the equipment is an unnecessary intrusion into public spaces.
Civil liberties groups have joined the widespread outcry against the government's
monitoring of Americans' phone-call records. Two weeks ago in federal court,
the ACLU challenged the legal rationale behind the National Security Agency
program, arguing that the NSA's actions -- involving "data mining"
of records provided by AT&T and other telephone companies -- violate Americans'
rights to free speech and privacy as guaranteed under the First and Fourth Amendments.
Last week, privacy experts raised questions about the U.S. government's monitoring
of international bank transfers -- previously secret data surveillance officials
say is justified by the fight against terrorism.
Americans' rights to privacy will be tested even more in the next few years
as biometric technology creeps increasingly into everyday arenas. For example,
on the campus of UC San Diego, biometric experts are testing a soda machine
that uses both fingerprint and face-recognition technology. The machine is in
a lounge for grad students in UC San Diego's computer science building.
"The students are very excited about getting it working," Serge Belongie,
a UC San Diego associate professor of computer science, says in a phone interview.
"People think it's very cool. ... No one uses money. They have accounts.
What would be fun is if (the machine) recognizes you and says, 'Would you like
your usual?' "
If UC San Diego students are reluctant to use the machine, their privacy concerns
are outweighed by convenience -- a sentiment echoed in survey after survey on
biometric technology. In March, Unisys Corp. released a report on public perception
of "identity management" that said convenience and efficiency were
the two biggest reasons consumers would use biometric technology. (The most
preferred biometric methods are fingerprints and voice recognition, according
to the survey. The least preferred, because of its perceived intrusiveness,
is an iris or eye scan.)
Two of the biggest turnoffs for those who shun biometric technology: suspicion
of how the technology works and loss of privacy. Among respondents from North
America, just 56 percent said they'd be willing to share their fingerprint with
a government organization such as a post office or tax authority. Among respondents
from the Asia-Pacific region, 71 percent said they'd share their fingerprint
with the government.
"As consumer confidence grows in the large-scale usage of (biometric technology)
and standards are more generally comfortably adopted, you're going to see a
pretty rapid migration" to it, says Mark Cohn, Unisys vice president for
homeland security solutions.
Cohn, a principal architect of the Department of Homeland Security's US-VISIT
Exit system, which uses fingerprint technology to run background checks on visa
applicants and verify their entry to and arrival from the United States, says
Malaysia offers a preview of how the United States may change in the coming
Since 2001, the Malay government has issued a biometric "multipurpose
card" to Malaysians 12 years and older. The card, which features a thumbprint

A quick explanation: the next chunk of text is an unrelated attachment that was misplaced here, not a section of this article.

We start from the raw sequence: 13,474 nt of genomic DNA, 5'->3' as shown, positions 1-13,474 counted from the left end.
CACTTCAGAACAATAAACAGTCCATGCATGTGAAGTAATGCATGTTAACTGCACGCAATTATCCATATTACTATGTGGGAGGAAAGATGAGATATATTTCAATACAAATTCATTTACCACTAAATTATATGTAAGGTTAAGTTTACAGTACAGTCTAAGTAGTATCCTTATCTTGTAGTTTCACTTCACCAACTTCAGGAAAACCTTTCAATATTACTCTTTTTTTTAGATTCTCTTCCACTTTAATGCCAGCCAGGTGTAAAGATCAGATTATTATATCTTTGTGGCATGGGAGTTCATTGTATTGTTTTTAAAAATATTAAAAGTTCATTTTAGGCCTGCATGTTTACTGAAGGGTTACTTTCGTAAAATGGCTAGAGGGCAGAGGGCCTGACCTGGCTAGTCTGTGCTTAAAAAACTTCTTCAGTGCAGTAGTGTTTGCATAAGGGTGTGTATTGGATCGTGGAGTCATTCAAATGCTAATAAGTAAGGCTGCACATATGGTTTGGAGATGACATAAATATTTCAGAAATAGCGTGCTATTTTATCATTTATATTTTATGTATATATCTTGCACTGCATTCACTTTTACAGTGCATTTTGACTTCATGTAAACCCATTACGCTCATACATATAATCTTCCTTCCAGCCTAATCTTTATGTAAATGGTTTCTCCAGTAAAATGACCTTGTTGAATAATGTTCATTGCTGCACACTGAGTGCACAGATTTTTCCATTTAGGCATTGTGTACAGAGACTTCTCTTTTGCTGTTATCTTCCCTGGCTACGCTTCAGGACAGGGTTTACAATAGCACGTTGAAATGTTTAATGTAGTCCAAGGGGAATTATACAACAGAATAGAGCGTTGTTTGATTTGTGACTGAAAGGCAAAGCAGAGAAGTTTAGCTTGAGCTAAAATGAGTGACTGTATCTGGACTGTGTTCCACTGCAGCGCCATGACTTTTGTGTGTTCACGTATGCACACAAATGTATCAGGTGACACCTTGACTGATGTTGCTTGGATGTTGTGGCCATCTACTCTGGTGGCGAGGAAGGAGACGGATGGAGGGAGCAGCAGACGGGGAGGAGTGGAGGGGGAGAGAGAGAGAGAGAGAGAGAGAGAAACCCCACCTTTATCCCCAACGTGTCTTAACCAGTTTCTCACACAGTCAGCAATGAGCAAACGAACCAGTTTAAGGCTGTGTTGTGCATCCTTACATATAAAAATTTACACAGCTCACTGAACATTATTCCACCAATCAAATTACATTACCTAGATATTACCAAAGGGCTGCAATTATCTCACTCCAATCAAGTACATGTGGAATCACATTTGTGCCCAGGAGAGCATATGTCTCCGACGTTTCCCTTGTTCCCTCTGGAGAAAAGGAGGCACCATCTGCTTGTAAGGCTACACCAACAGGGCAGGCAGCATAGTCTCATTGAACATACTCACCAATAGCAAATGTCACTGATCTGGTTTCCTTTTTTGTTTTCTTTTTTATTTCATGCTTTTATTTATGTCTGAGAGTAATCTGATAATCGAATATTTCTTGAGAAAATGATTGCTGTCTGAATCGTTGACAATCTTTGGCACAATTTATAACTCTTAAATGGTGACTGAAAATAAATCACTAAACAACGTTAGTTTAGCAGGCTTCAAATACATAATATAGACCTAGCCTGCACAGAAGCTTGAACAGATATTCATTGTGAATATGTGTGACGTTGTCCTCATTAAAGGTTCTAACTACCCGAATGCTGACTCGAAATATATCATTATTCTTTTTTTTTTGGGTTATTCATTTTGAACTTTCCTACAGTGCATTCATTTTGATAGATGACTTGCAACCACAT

and photograph, acts as a passport, driver's license, ATM card, toll and parking
pass, and medical record that lists blood type and any allergies.
The card is convenient to use -- but it's a nightmare for Malaysians who lose
it or have it stolen. Crime syndicates in Malaysia have altered cards with different
photographs and used them to give members new identities, though the Malay government
insists these identity thieves can't access the original cardholders' personal
information. Special chip technology and other password features prevent this,
they say. Also, the cardholder's fingerprint -- rather than being visible on
the card -- is encrypted in the card itself: To reveal the fingerprint, the
card must be inserted into a special biometric device that compares the encrypted
print with that of the person claiming to be the cardholder.
For anyone who has read Orwell's "Nineteen Eighty-Four," where "telescreens"
keep track of people's lives, this new biometric technology will seem like fiction
come to life. It's showing up everywhere. By the end of this year, U.S. passport
agencies hope to issue "electronic passports" with computer chips
that have digital photos of the holders. With the help of face-recognition machines,
airport security can compare a photo with the face of the passport holder. For
two years, an American corporation, VeriChip, has sold government-approved electronic
chips that are inserted under people's skin to give doctors instant access to
patients' medical histories.
In 2008, as mandated by the Real ID Act, states plan to issue driver's licenses
linked to a database that includes each license holder's photo and Social Security
number. These licenses (civil liberties groups call them national identity cards)
will likely include a biometric photo of the driver accessible by authorities.
In the meantime, banks are considering using iris scans and even palm scans
at ATMs in an effort to cut down on fraud. (In 1999, Bank United in Texas adopted
iris-scan technology at three of its ATMs in a test that was discontinued when
Washington Mutual took over the bank.)
Some people love the new technology. Others shun it.